Mechanistic Computer-Aided Drug Discovery
The challenge: The molecules of the virus
A SARS-CoV-2 virus uses surface glycoprotein molecules (the spikes) to invade your cells. Then the virus inserts its one large RNA molecule — its blueprint for reproducing itself — into the cell. The cell copies the RNA to make the 29 different proteins the virus needs to multiply. Each protein has a unique folded shape. Knowing those shapes is a crucial first step in drug discovery.
Computer modeling helps in drug discovery
Computing helps to learn protein shapes; to learn how those shapes change in actionable ways; and to find chemicals that inhibit or activate the viral molecules.
Modeling: Beyond structures to mechanisms
Some modeling learns how proteins look, rather than how they act. It seeks the shape of an unknown protein from shapes of known ones, or seeks the fit of a drug into a protein site from other known complexes. But, discovery requires much more. We need to know protein actions, mechanisms and binding affinities. We need modeling of ensembles, motions, forces and free energies. Physics-based methods, such as Molecular Dynamics (MD) give these, but often at prohibitive computational expense. This is where we come in. We’ve built a team, and physics-based methods, that — combined with extensive supercomputing — allow us to go after biological mechanisms.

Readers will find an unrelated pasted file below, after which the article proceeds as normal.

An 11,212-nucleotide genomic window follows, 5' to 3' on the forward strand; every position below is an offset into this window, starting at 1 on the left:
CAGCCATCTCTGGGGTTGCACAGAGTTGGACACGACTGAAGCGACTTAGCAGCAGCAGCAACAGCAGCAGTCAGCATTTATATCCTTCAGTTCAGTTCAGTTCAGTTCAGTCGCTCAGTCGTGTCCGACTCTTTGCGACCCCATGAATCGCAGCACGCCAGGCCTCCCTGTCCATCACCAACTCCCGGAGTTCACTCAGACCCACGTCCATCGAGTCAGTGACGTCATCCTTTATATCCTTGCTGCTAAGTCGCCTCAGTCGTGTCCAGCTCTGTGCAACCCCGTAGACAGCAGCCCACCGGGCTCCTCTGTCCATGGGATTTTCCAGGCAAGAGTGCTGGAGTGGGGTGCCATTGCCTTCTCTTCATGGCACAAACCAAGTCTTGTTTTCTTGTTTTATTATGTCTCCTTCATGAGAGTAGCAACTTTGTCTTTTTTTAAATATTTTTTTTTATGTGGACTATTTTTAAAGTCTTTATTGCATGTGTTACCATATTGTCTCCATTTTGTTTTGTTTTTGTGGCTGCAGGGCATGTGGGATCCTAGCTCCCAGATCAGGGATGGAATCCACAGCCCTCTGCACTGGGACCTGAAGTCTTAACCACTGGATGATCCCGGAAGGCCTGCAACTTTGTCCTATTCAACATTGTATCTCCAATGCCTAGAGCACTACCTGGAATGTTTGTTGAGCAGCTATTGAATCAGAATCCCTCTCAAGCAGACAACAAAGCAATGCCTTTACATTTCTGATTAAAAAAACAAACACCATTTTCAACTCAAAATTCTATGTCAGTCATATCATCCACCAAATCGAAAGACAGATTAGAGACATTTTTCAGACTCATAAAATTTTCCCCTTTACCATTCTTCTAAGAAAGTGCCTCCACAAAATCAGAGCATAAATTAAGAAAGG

We bring state-of-the-art modeling
We are 5 faculty research groups, led by Ken Dill, Dima Kozakov, Carlos Simmerling, Vageli Coutsias and Rob Rizzo in the Laufer Center at Stony Brook University, and John Van Drie, a 25-year leader of industrial Computer Aided Drug Design (CADD). We are experts in protein structures and shapes, their motions and actions, the discovery of drugs that bind to them, the binding of proteins to other proteins, and protein motions, loops and macrocycles. Combined, we have more than 100 years of research experience, more than 500 publications, and more than a dozen collaborations with industry. We are among the leading physical-modeling competitors in the international communal blind competitive events, CASP, CAPRI and D3R.
We invite collaborations
If you are working on molecular mechanisms or drug discovery for SARS-CoV-2, maybe we can help. These pages describe our methods and internal projects. And, we seek experimental collaborators or contributors of GPU computing or other resources.